At a storage system manufacturing facility in Georgia, two workers suffered finger amputations in two separate incidents within a 3-month period beginning in November 2014. Yesterday, we looked at the first incident; today, we’ll look at the second incident, in which a worker was standing up a fabricated metal rack. The 353-pound rack tipped over suddenly, knocking the worker to the floor, crushing his hand and causing the loss of his left index finger.
Preventing Amputations: Securing Objects and Materials
By Jennifer Busick
Tuesday, July 25, 2015
OSHA determined that both injuries could have been prevented if the employer followed safety standards and provided the proper protection on equipment. In the second incident, OSHA found, the company had ignored safety standards by failing to secure the rack.
In order to protect workers against these hazards, make sure that you:
•Anchor pieces of equipment that could fall, “walk” or shift, including: oLarge equipment; oTall bookcases and file cabinets; and oLarge tanks and gas cylinders. •Stack and store materials to prevent shifting, sliding, and toppling: oEnsure that stacks are stable and self-supporting; oStack bags and bundles in interlocking rows to keep them secure; oStack bagged material by stepping back the layers and cross-keying the bags at least every ten layers (to remove bags from the stack, start from the top row first) oStore baled paper and rags inside a building no closer than 18 inches to the walls, partitions, or sprinkler heads; oBand boxed materials or secure them with cross-ties or shrink plastic fiber; oStack drums, barrels, and kegs symmetrically; oBlock or chock the bottom tiers of drums, barrels, and kegs to keep them from rolling if stored on their sides; oPlace planks, sheets of plywood dunnage, or pallets between each tier of drums, barrels, and kegs to make a firm, flat, stacking surface when stacking on end; and oStack and block poles and other cylindrical materials to prevent spreading or tilting, unless they are in racks.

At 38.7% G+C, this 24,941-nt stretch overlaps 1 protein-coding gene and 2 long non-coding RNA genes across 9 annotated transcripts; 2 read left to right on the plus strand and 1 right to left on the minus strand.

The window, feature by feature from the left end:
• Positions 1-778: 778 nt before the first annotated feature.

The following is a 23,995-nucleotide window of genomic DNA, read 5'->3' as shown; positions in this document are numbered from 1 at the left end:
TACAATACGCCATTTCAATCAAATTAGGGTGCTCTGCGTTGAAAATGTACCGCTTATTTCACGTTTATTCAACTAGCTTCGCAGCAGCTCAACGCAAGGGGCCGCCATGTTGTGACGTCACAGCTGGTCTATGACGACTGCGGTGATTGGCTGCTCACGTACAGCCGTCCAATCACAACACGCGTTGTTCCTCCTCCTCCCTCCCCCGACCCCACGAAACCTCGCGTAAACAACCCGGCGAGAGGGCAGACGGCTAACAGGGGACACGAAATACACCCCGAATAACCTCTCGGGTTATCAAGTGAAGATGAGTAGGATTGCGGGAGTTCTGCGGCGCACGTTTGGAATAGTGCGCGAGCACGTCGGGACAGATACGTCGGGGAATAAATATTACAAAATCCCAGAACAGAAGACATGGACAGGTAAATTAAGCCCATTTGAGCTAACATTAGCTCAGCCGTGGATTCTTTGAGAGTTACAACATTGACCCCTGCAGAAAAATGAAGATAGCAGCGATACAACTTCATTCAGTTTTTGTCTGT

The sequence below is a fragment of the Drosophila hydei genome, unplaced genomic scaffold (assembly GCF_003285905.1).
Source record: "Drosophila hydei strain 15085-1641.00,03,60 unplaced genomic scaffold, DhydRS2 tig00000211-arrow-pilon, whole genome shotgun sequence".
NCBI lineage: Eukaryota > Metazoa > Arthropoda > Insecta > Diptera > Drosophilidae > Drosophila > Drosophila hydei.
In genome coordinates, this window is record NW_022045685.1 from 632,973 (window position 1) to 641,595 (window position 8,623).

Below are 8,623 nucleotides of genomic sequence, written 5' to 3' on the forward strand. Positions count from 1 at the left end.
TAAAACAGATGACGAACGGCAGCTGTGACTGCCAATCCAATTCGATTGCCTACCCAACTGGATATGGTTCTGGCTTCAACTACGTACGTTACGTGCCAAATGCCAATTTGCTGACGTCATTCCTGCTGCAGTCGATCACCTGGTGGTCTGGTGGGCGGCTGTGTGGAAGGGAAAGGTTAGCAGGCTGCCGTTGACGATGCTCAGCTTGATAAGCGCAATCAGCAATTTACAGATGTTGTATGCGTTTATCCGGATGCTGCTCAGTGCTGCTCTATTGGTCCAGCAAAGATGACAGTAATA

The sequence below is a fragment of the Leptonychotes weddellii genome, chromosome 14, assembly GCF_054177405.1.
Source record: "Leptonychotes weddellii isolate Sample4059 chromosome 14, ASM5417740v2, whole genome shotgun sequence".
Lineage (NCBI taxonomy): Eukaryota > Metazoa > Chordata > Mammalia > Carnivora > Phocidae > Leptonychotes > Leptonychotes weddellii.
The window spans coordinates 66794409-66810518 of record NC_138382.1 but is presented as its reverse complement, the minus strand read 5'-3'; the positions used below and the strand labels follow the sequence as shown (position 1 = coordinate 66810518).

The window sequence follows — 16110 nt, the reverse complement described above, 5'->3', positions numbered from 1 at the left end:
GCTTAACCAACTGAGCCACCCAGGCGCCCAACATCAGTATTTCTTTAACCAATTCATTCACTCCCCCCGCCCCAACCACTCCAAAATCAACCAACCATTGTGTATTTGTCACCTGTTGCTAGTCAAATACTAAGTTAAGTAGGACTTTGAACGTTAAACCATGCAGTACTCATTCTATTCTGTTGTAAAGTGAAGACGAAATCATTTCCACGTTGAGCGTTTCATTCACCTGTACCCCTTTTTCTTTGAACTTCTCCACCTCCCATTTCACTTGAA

Securing Objects and Material Against Crushing Hazards
Workers can be crushed by objects and materials (as opposed to moving equipment like forklifts) when they are exposed to:
•Unsecured objects that can shift, including storage shelving and cabinets that are not secured against falling, and equipment that is not secured against “walking” or similar
•Improperly stacked and stored materials that can shift, slide, or topple onto them.